Until now, most studies on the efficacy of LOLA have been performed in cirrhosis or models thereof. However, there are a few preclinical studies which could indicate a possible effect of LOLA on NAFLD. Two studies in experimental cirrhosis and HE described that ammonia lowering improved sarcopenia in cirrhotic Sprague–Dawley rats by stabilizing amino acid metabolism , and that LOLA treatment resulted in a significant increase of plasma glutamine, which probably derived from l-ornithine via GS . Glutamine has been shown to be protective in preclinical models of NAFLD and NASH, possibly by reducing oxidative stress [24, 25]. Indirect evidence suggests that LOLA could diminish liver injury in NAFLD by reducing ammonia and oxidative stress.
More direct evidence for a possible use of LOLA as a treatment for NAFLD comes from early clinical studies. Almost two decades ago, it was shown that LOLA could attenuate serum AST, ALT and γ-GT levels by up to 70% in chronic liver diseases. This effect was not only dose related but was more pronounced in patients with fatty liver compared to patients with cirrhosis . In a more recent study, a Chinese group performed a multicenter open-label, multidose, randomized controlled trial comprising 72 patients to assess the efficacy of orally administered LOLA for 12 weeks. The treatment resulted in a significant dose-related reduction in ALT and triglycerides. Liver/spleen ratios in computed tomography examination improved significantly after LOLA treatment . However, serum transaminase levels are strongly limited to assess liver injury specifically for NAFLD. Further studies with more reliable outcome markers are needed to verify possible effects of LOLA for NAFLD treatment. In a very recent trial with 78 patients with NASH, administration of LOLA seemed to improve hepatic microcirculation in the presence of mild fibrosis, determined by transient elastography . In these clinical studies LOLA appears to reduce liver injury in NAFLD patients. These findings are limited by the use of serum transaminases as main outcome measure, which are not reliable markers to asses NAFLD or NASH. Larger studies in more diverse populations are required, employing liver fat content and liver inflammation as indicators for efficacy, to substantiate these initial findings.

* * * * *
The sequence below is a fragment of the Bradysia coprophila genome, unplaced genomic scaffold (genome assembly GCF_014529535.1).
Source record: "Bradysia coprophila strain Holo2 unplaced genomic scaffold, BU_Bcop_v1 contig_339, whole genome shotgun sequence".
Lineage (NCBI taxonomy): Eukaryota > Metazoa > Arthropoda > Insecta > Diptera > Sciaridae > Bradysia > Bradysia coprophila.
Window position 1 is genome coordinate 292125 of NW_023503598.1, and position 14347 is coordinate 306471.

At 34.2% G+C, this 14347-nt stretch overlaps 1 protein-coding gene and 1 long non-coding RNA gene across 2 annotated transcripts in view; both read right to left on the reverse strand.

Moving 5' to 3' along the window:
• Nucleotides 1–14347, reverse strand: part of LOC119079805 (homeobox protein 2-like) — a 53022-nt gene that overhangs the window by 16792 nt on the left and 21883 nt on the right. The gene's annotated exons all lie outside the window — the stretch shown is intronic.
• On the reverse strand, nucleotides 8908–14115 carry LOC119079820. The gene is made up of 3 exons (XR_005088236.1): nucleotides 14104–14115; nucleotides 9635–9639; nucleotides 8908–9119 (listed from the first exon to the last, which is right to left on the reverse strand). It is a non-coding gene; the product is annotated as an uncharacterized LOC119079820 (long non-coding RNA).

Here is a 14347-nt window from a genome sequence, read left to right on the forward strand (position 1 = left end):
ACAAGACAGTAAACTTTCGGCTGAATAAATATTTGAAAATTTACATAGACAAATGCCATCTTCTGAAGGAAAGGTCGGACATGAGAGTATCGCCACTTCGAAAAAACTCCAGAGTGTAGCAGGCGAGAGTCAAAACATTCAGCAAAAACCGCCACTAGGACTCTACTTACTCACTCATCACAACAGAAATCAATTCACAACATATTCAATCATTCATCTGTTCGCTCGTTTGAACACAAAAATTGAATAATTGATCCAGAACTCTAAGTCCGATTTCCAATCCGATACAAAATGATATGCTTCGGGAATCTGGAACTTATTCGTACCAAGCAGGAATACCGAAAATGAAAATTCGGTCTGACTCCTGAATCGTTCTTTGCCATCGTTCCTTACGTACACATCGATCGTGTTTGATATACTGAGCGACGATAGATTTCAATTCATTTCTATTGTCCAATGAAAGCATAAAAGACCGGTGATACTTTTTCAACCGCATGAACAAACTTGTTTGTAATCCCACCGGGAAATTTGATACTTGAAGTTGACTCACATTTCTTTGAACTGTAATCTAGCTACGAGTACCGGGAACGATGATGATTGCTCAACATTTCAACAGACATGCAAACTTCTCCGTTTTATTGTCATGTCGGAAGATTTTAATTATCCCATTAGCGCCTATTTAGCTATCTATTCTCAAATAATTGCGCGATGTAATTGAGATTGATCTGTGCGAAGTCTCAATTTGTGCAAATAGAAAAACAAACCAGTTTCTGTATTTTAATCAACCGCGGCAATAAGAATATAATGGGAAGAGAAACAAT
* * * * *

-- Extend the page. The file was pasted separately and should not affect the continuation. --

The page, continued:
5 Summary and Conclusions
Current data support the crucial role of ammonia in advanced liver diseases. Data from preclinical models and from a small number of clinical trials support the thesis that LOLA has hepatoprotective properties in cirrhosis. In patients with NAFLD or NASH, LOLA appears to reduce serum concentrations of liver enzymes and triglycerides. Putative mechanisms for the effect of LOLA in NAFLD are enhanced ammonia removal, increased anti-oxidative capacity, and attenuated lipid peroxidation by glutamine and glutathione, improved hepatic microcirculation due to l-arginine-derived NO. These effects should be investigated in well-controlled clinical settings to demonstrate if LOLA could be a feasible treatment for NAFLD or NASH.
Compliance with Ethical Standards
This article is published in a special edition journal supplement wholly funded by Merz Pharmaceuticals GmbH, Frankfurt, Germany.
Conflict of interest
Prof. Ali Canbay has received a research grant from MERZ and received speaker honoraria from MERZ, Falk, Shire, and GILEAD. Jan-Peter Sowa declares that he has no conflict of interest.